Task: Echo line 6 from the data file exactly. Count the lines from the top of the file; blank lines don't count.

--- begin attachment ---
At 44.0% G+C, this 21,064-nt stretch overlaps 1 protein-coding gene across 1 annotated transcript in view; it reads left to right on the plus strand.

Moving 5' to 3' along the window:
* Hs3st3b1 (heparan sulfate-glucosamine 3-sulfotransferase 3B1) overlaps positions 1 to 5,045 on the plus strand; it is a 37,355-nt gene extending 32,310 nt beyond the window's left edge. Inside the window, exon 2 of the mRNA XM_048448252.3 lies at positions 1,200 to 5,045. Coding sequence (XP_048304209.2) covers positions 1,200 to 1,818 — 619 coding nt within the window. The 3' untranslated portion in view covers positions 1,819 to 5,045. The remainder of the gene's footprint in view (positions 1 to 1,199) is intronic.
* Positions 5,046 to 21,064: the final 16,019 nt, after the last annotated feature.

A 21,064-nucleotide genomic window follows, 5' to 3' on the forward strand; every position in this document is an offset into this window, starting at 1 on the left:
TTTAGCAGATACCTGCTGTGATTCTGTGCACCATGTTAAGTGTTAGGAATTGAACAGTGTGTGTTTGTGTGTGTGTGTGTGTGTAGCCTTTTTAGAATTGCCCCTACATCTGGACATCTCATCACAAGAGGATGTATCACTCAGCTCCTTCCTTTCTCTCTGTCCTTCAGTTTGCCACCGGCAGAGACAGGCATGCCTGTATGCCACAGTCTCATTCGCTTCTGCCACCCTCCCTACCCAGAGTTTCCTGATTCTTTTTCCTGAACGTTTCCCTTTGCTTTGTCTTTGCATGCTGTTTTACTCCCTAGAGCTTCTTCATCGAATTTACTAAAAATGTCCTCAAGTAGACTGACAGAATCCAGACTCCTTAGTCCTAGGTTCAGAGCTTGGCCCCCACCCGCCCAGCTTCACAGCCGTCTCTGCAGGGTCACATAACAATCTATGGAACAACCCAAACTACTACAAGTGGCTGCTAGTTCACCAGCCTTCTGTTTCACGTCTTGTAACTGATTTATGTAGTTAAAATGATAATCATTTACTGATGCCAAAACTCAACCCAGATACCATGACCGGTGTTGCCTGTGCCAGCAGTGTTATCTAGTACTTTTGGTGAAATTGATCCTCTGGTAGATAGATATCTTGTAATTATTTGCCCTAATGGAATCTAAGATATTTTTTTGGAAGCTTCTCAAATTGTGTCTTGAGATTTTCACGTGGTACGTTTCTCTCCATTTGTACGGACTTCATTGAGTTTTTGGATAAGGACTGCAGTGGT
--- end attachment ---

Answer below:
TTTAGCAGATACCTGCTGTGATTCTGTGCACCATGTTAAGTGTTAGGAATTGAACAGTGTGTGTTTGTGTGTGTGTGTGTGTGTAGCCTTTTTAGAATTGCCCCTACATCTGGACATCTCATCACAAGAGGATGTATCACTCAGCTCCTTCCTTTCTCTCTGTCCTTCAGTTTGCCACCGGCAGAGACAGGCATGCCTGTATGCCACAGTCTCATTCGCTTCTGCCACCCTCCCTACCCAGAGTTTCCTGATTCTTTTTCCTGAACGTTTCCCTTTGCTTTGTCTTTGCATGCTGTTTTACTCCCTAGAGCTTCTTCATCGAATTTACTAAAAATGTCCTCAAGTAGACTGACAGAATCCAGACTCCTTAGTCCTAGGTTCAGAGCTTGGCCCCCACCCGCCCAGCTTCACAGCCGTCTCTGCAGGGTCACATAACAATCTATGGAACAACCCAAACTACTACAAGTGGCTGCTAGTTCACCAGCCTTCTGTTTCACGTCTTGTAACTGATTTATGTAGTTAAAATGATAATCATTTACTGATGCCAAAACTCAACCCAGATACCATGACCGGTGTTGCCTGTGCCAGCAGTGTTATCTAGTACTTTTGGTGAAATTGATCCTCTGGTAGATAGATATCTTGTAATTATTTGCCCTAATGGAATCTAAGATATTTTTTTGGAAGCTTCTCAAATTGTGTCTTGAGATTTTCACGTGGTACGTTTCTCTCCATTTGTACGGACTTCATTGAGTTTTTGGATAAGGACTGCAGTGGT